The real estate sector in Greece is on the rise. Demand is picking up at the fastest pace since the onset of the economic recession in 2008, and real estate developers are answering the call. According to the latest data released by the Bank of Greece, property prices in Athens increased an estimated 3.7 per cent, year-on-year, in the third quarter of 2018 – attributable in great part to a surge in foreign investment by way of Greece’s Golden Visa Programme. While the price increase throughout the rest of the country was a more moderate 2.5 per cent, investors seeking a high yield – entailing risk-weighted returns of 15 per cent and higher – would be wise to evaluate the opportunities that currently abound in the Hellenic market.
And yet, in a country where an estimated 90 per cent of properties belong to individual owners, investing in Greek real estate can be a daunting task, particularly for foreign investors. Striking a good deal also entails knowing when a property was built, as any house or apartment that was granted a building permit during the past 13 years (from January 2006 onwards) includes a hefty tax-load equivalent to a 24 per cent value-added tax (VAT) – payable by all buyers, with the exception of Greeks acquiring their main residence.
So, what is the best way to tap into the Greek real estate market?
Bridging this gap – and enabling the current investment drive – is the role of local real estate developers who bring stability and expedience to the process, along with a wealth of market know-how, explained Vaggelis Kteniadis, President of V2 Development, a leading residential real estate developer based in Glyfada – a suburb on the Athenian Riviera.
With sights set high on prospects of growth, V2 currently focuses entirely on residential property development, which is where Kteniadis believes Greece can leverage its growing tourism appeal to attract investors – particularly those seeking holiday homes.
In a country that has one of the highest home-ownership rates in Europe, and that is now leaving behind an eight year-long recession, expenditure on home renovations became – during a number of years – a luxury not all could afford. As a result, many buildings were left empty, while scores of others were abandoned mid-construction.
“What we’re doing right now is that we are taking [on] old buildings,” explained Kteniadis. V2 has identified a market niche in the refurbishment of older – at times unfinished – properties, from top to bottom, allowing buyers to capitalise on the benefits of a new modern development, while staying clear of unwanted tax levies. “Since the building permit of that building was obtained before the 1st January of 2006, we are able to give our clients affordable developments without the VAT.”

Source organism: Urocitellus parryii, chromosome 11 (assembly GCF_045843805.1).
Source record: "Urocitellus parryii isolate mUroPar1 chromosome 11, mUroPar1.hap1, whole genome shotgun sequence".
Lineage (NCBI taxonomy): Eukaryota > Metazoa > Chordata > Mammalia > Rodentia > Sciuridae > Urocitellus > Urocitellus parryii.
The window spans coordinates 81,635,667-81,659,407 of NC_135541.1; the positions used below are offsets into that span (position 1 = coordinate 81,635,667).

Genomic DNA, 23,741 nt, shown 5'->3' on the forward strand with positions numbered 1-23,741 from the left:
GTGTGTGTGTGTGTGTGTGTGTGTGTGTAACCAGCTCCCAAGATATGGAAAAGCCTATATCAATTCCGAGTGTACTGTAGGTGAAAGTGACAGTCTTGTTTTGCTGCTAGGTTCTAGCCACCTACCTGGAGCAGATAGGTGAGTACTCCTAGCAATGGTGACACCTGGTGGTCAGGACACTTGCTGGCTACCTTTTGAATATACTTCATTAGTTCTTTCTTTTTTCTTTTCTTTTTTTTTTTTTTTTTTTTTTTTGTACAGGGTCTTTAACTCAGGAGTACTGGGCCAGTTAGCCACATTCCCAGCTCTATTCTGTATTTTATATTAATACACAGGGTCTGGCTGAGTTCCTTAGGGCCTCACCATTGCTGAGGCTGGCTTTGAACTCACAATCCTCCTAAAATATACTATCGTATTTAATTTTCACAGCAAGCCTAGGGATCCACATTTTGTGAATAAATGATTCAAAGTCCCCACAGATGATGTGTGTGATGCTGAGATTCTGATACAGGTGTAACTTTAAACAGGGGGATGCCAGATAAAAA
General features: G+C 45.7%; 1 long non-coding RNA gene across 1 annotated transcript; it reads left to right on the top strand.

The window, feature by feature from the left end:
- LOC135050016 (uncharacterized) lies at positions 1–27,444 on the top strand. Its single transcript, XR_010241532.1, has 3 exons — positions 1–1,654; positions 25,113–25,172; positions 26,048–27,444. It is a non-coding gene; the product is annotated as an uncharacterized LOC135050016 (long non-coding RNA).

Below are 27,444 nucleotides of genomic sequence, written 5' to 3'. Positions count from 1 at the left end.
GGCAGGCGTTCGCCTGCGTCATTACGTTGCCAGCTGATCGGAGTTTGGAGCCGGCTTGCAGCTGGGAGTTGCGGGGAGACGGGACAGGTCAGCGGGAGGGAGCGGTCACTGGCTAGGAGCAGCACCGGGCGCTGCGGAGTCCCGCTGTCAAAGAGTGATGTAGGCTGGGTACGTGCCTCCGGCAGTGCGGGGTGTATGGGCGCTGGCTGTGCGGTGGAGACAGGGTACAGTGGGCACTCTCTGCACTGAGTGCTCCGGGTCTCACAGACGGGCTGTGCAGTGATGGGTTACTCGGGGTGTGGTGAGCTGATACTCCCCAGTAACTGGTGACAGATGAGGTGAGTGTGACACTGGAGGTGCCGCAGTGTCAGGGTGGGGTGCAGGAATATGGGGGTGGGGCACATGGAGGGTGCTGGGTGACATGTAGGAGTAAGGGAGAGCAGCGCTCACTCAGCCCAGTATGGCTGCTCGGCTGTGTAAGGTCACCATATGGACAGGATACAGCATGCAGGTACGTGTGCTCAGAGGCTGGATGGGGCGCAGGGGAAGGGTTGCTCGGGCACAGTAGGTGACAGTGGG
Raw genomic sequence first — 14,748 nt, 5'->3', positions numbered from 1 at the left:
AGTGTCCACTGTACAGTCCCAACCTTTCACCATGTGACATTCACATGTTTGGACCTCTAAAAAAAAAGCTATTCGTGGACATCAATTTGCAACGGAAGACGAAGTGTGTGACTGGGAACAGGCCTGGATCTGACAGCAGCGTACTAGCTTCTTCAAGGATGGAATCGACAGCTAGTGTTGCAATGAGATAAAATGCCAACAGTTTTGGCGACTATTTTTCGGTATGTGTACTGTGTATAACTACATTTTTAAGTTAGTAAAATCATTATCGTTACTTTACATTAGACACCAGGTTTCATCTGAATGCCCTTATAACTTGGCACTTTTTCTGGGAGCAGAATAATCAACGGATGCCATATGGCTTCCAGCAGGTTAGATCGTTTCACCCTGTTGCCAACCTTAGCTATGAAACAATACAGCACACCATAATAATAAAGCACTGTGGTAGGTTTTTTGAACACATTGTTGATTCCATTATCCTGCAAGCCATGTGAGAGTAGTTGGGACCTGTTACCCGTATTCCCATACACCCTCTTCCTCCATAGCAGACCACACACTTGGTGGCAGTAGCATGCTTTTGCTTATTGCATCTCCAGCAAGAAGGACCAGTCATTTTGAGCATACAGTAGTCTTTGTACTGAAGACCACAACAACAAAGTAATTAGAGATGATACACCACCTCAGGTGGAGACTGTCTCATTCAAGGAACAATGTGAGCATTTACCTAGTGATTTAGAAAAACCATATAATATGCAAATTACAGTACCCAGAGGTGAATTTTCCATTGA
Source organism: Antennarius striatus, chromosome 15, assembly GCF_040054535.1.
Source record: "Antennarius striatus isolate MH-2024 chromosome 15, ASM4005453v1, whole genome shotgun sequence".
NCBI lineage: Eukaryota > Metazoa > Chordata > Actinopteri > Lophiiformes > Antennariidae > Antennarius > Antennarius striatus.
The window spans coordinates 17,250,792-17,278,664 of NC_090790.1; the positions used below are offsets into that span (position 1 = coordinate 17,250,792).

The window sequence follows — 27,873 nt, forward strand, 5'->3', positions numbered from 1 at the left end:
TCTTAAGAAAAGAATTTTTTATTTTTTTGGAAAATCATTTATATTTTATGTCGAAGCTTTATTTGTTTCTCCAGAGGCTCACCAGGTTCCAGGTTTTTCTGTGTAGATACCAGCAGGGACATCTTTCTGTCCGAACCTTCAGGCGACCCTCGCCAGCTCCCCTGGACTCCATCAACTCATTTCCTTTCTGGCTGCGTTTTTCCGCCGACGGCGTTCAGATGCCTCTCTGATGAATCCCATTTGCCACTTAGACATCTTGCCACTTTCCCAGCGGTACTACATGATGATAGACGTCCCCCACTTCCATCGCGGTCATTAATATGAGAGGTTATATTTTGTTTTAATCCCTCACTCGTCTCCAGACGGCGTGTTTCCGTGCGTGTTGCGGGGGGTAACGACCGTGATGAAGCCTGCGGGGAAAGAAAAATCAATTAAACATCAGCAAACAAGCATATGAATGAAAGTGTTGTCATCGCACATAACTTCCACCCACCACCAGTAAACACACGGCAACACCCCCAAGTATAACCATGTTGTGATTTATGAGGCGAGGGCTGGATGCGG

Previous to 2008, the real estate sector was a main growth engine of the Greek economy, accounting for an estimated 20 per cent of GDP. This figure plummeted during the crisis, with investments shrinking by two thirds.
“The real estate market lost 27 per cent of its value since 2008 until July of 2015,” commented Kteniadis, noting, however, that the green shoots of the sector’s recovery appeared in July, 2015 – in the wake of the final agreement between the Greek Government and the European Union, concerning the Greek debt. “Since then, we are seeing a steady increase [in the real estate sector], which I will say is between 5-6 per cent until today”.
“For the last six months, and for the next three to four years, I expect this [increase] to cover all of what we lost since the end of 2008 — which is probably around 18-20 per cent,” said Kteniadis, highlighting that he foresees the most significant growth in the sector to be reflected across Athens’ south-eastern suburbs: “Meaning from Paleo Faliro to Alimos, Hellinikon, Glyfada, Vouliagmeni (…) because of the biggest real estate project in Europe,” – the long-awaited Hellinikon development.
The €8 billion investment on the site of the former airport will have a multiplier effect on numerous sectors, ranging from tourism and construction to, without any doubt, real estate.
What is apparent, nonetheless, is that V2’s approach is working well. “So far, the international clientele is around 90-95 percent of our portfolio,” said Kteniadis. However, success has been hard won.
“At the end of 2008, we started seeing the first signs of the crisis in Greece, and that’s why we had to search and find alternatives to getting clients” explained Kteniadis. This search would lead to a radical change in the company’s strategy – from being entirely focused on domestic clientele, to becoming a port of call for international investors seeking to tap into Greece’s Golden Visa Programme.
Prior to assuming the leadership of V2, Kteniadis was Director of Business Development at Prospecta Development in Cyprus, a family-run property developer focused on luxury residential properties. Having faced its own economic crisis, Cyprus became one of the first proponents in Europe of the Golden Visa Programme, after which foreign investments soon began to flood into the Cypriot real estate market.